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Almighty has now taken into his merciful keeping, MUHAMMED FARRAKH SíR,” an able and accomplished writer, named AKHLAs KháN,” received orders to compose a history of that monarch's reign. In the same manner a very ingenious Munshi, one MíR MUHAMMED AHAsAN,” who was surnamed MAANI KháN,” undertook a poetical account of that deceased emperor (FARRAkh SiR), and partly executed it; but the works of those two last-mentioned authors (AKHLAs KHAN and MAAN1 KHAN) have not acquired much celebrity. While that sovereign, who now reposes in the bliss of Paradise, the great MUHAMMED Sháh PADSHAH,”, held the reins of empire, a person named MUHAMMED MUHAsAN,” a very able and intelligent writer, composed, by the imperial command, an account of transactions that occurred during a few years of that monarch's government, and performed the task with considerable elegance of language. In the year of the hesirah one thousand one hundred and fifty-two,” this excellent person died; and through the incapability or

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negligence of his son, the commencement of this work was destroyed or lost. But respecting those sovereigns who governed Hindústán” before the GöRKANIAN princes (or those of TAIMUR's race) assumed the supreme power over that country, some late writers have composed historical works; among which the chronicle, or Tárikh,” of FERISHTAH" is regarded as the most comprehensive and excellent. Next to that we may place the “Tabkát Akberi,” because little had been written before its appearance respecting the history of those kings who had formerly reigned in Dekkan ; and as these two works comprise a general account of all Indian dynasties, the particulars respecting some families are written in a brief and comprehensive manner; such as the history of those kings who ruled in Bengal,” and of the Sind monarchs:* there are however, besides these two chronicles just quoted, several other books on this subject. Among the works that relate to one particular dynasty of the Hind sovereigns,” we must notice

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the “Tárikh Bedááni,” which peculiarly celebrates the kings of Dehli ; * also the chronicle or “Tárikh” of MULLA DAóD BíDER1,” containing a history of the BAHMANíAH princes of Dekkan,” and the “Burhān al Másir,” which gives an account of the NIzáM AL MULKIAH " rulers of AhMEDNAGAR ; 97 likewise the “Tárikh Kuttubshāhi,” a chronicle of those chiefs who governed

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Major Stewart entitles the “Tárikh Bahmeny ” (Joe ejo), “A minute History of the Bahmeny, or Muhammedan kings of Kulberga, in the Dekhan : to which are added, the Memoirs of the Bareed Sháhi dynasty of Ahmedabád Beider; viz. from A. D. 1346 to 1595. The author is not known.”—See “ Descriptive Catalogue of Tippoo's Oriental Library,” No. xxx. p. 13.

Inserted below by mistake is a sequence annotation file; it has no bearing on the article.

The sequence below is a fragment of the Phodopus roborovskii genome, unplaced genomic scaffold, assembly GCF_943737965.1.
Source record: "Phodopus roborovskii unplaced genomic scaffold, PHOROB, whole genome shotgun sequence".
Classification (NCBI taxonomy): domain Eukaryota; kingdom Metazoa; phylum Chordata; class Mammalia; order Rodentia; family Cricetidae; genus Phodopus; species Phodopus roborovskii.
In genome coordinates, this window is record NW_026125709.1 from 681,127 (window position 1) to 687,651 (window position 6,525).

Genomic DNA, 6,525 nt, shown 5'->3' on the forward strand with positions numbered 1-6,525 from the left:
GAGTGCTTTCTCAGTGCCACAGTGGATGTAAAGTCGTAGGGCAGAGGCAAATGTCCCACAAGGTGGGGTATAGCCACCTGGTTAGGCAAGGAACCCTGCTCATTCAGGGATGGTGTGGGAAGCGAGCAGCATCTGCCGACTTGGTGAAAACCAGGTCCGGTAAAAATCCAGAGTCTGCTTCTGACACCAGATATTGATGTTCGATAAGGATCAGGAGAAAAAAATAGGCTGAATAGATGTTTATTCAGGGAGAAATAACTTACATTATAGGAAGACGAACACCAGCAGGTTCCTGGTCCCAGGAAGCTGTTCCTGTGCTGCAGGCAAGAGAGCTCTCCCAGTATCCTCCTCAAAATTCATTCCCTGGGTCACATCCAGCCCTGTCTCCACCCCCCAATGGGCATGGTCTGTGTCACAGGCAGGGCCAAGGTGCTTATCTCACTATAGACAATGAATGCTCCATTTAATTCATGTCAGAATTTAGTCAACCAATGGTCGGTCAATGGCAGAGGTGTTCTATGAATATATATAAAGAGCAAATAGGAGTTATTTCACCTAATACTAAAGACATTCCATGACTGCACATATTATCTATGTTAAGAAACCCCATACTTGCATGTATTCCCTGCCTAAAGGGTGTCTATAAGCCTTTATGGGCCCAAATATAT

94 J39 4'-e Joko

05 jo." J°2 In the original Catalogue of MSS. compiled by an English gentleman in India (and already quoted, p. 38), this work (the “Burhān Màsir”) is thus mentioned;— Joe Joe'. ** ; : J-P -o or a “Chronicle of the Kings of Dekhan, from the succession of the Bahmeny dynasty (vide Scott's ‘History of Dekhan') to the reign of Bor HAN NIzáM SHAH, the third Sultán of Ahmednagur. By Ali bin Yeziz Ullah, Tubba Tubă.”

96 &J) ** 97 ;Se98 Joo. Q-as 8.2% In the Catalogue of Sir William Ouseley’s MSS. (No. 319) a large quarto volume is described as D

in Haiderabád,” and the work entitled “Meråt Sekanderi,”" which is a history of the Gujerāt kings." Regarding the same dynasty also there is a chronicle written in the Arabic language, and called “Zaffer al Wäleh be muzaffer wa Aleh.” We have, besides, many historical compositions on the subject of Sind and of Kashmir,” with records of those sovereigns who in past ages have governed India, such as the “Tàj al Másir,” and the “Tabkát Násri;” ” also the “ Khazáin al Fa

the “Tárikh Kuttub Shāhi,” or “History of Golconda;” and in the same Catalogue (No. 287) we find mention of a folio MS. volume, beautifully written, and ornamented with gold lines, entitled the “Tárikh Sulatin,” or “Chronicle of Kings,” containing anecdotes of the Kuttub Sháh dynasty. This is said to be a rare and curious work. In another Catalogue of Eastern MSS., compiled in Bengal, the editor has seen described a volume entitled “Towaríkh Kottub Shāhi ’’ Q =% Q-as &\}). or “A History of the Kottub Sháhi dynasty, or Kings of Golconda (so), called also Tillung (Jo), and by European geographers Telingana.” This work begins with the history of TAIM (R, and is divided into four chapters or sections, and an appendix.

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de l'hegire ; de J. C. 1257,” as we learn from Anquetil

du Perron (Mem, de l'Académie dos Inscriptions, tom. xxxi.

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p. 379), who describes it as an abridgment of Universal History to the middle of the thirteenth century — an admirable

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10. Jose 2}^*- jo This distinguished poet, as we learn from Major Stewart in his Catalogue of Tippoo's Library, (p. 63) “unfortunately lived at a period when vice was trium“ phant throughout Hindústán. He, however, had the hap“ piness, during the few last years of his life, to see a just “ prince on the throne, whose virtues he has commemorated “in his ‘History of Az Addeen Tughlic Sháh.’ The poet “survived his patron but a few months, and died A.D. 1325.

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